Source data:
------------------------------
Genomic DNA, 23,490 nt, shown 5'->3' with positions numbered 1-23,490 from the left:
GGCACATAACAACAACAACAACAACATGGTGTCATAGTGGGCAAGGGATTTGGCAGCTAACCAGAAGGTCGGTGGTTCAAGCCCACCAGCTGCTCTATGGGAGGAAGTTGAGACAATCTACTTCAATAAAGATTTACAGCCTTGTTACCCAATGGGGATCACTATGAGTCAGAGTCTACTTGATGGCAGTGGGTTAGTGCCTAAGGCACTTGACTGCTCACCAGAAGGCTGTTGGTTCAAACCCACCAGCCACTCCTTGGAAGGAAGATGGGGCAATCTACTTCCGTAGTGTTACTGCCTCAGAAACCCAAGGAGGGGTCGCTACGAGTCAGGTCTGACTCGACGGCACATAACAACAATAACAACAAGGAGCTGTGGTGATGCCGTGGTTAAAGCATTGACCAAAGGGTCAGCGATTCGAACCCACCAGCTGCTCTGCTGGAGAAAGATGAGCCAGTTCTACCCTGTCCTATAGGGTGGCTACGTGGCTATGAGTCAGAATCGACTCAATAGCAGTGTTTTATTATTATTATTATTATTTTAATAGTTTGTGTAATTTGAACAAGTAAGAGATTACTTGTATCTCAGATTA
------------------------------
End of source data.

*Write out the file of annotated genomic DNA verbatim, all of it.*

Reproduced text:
Genomic DNA, 23,490 nt, shown 5'->3' with positions numbered 1-23,490 from the left:
GGCACATAACAACAACAACAACAACATGGTGTCATAGTGGGCAAGGGATTTGGCAGCTAACCAGAAGGTCGGTGGTTCAAGCCCACCAGCTGCTCTATGGGAGGAAGTTGAGACAATCTACTTCAATAAAGATTTACAGCCTTGTTACCCAATGGGGATCACTATGAGTCAGAGTCTACTTGATGGCAGTGGGTTAGTGCCTAAGGCACTTGACTGCTCACCAGAAGGCTGTTGGTTCAAACCCACCAGCCACTCCTTGGAAGGAAGATGGGGCAATCTACTTCCGTAGTGTTACTGCCTCAGAAACCCAAGGAGGGGTCGCTACGAGTCAGGTCTGACTCGACGGCACATAACAACAATAACAACAAGGAGCTGTGGTGATGCCGTGGTTAAAGCATTGACCAAAGGGTCAGCGATTCGAACCCACCAGCTGCTCTGCTGGAGAAAGATGAGCCAGTTCTACCCTGTCCTATAGGGTGGCTACGTGGCTATGAGTCAGAATCGACTCAATAGCAGTGTTTTATTATTATTATTATTATTTTAATAGTTTGTGTAATTTGAACAAGTAAGAGATTACTTGTATCTCAGATTA